(c) encourage the parties to act in a reasonable and proportionate manner in all dealings with one another (for example, avoiding running up costs which do not bear a reasonable relationship to the sums in issue);

    (d) support the efficient management of proceedings that cannot be avoided.
    “We may not win by protesting, but if we don’t protest we will lose. If we stand up to them, there is always a chance we will win.” Hetty Bower

    Any support I provide is offered without liability, if you are unsure please seek professional legal guidance.

    Received a Court Claim? Read >>>>> First Steps

    If we have helped you we'd appreciate it if you can leave a review on our Trust Pilot page

    Find Solicitors offering fixed fees on our sister site - JustBeagle.com

    Comment


    • #3
      Re: The Pre-Action Protocols

      3 INITIAL INFORMATION TO BE PROVIDED BY THE CREDITOR

      3.1 The creditor should send a Letter of Claim to the debtor before proceedings are started. The Letter of Claim should –

      (a) contain the following information –
      (i) the amount of the debt;
      (ii) whether interest or other charges are continuing;
      (iii) where the debt arises from an oral agreement, who made the agreement, what was agreed (including, as far as possible, what words were used) and when and where it was agreed;
      (iv) where the debt arises from a written agreement, the date of the agreement, the parties to it and the fact that a copy of the written agreement can be requested from the creditor;
      (v) where the debt has been assigned, the details of the original debt and creditor, when it was assigned and to whom;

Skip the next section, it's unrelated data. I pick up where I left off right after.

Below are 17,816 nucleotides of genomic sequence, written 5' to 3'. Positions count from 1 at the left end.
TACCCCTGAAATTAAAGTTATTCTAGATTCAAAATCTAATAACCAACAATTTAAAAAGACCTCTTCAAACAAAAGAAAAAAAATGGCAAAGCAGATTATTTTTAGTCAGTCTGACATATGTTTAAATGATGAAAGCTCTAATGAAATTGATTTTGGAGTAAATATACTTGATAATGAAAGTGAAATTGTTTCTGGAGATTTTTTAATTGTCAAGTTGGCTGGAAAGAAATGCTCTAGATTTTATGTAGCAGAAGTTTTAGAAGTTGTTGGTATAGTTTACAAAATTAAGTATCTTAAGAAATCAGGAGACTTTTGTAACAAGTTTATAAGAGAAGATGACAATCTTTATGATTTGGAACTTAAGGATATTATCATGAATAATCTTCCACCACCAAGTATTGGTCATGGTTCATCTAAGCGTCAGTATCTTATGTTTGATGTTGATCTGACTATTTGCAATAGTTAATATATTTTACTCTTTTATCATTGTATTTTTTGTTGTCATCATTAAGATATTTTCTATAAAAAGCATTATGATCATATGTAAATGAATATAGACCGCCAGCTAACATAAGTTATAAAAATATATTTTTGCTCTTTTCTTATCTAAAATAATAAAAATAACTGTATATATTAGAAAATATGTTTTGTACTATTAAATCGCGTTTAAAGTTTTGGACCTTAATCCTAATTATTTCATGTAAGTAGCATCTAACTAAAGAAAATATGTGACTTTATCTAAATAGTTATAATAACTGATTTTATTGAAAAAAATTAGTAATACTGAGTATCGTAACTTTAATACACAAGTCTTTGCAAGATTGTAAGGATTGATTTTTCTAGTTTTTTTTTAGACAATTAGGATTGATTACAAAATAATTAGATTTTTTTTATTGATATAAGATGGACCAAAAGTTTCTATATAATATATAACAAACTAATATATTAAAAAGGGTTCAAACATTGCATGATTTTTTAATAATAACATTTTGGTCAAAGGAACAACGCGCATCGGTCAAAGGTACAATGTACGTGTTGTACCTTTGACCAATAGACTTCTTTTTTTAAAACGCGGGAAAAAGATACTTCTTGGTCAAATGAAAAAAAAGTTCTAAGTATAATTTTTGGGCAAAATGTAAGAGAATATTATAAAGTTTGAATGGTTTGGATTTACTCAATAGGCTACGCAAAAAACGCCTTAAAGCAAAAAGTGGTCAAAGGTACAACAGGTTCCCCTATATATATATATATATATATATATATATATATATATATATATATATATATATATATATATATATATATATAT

(vi) if regular instalments are currently being offered by or on behalf of the debtor, or are being paid, an explanation of why the offer is not acceptable and why a court claim is still being considered;
      (vii) details of how the debt can be paid (for example, the method of and address for payment) and details of how to proceed if the debtor wishes to discuss payment options;
      (viii) the address to which the completed Reply Form should be sent;

      (b) do one of the following –
      (i) enclose an up-to-date statement of account for the debt, which should include details of any interest and administrative or other charges added;
      (ii) enclose the most recent statement of account for the debt and state in the Letter of Claim the amount of interest incurred and any administrative or other charges imposed since that statement of account was issued, sufficient to bring it up to date; or
      (iii) where no statements have been provided for the debt, state in the Letter of Claim the amount of interest incurred and any administrative or other charges imposed since the debt was incurred;

      (c) enclose a copy of the Information Sheet and the Reply Form at Annex 1 to this Protocol; and

      (d) enclose a Financial Statement form (an example Financial Statement is provided in Annex 2 to this protocol).

      3.2 The Letter of Claim should be clearly dated toward the top of the first page. It should be posted either on the day it is dated or, if that is not reasonably possible, the following day.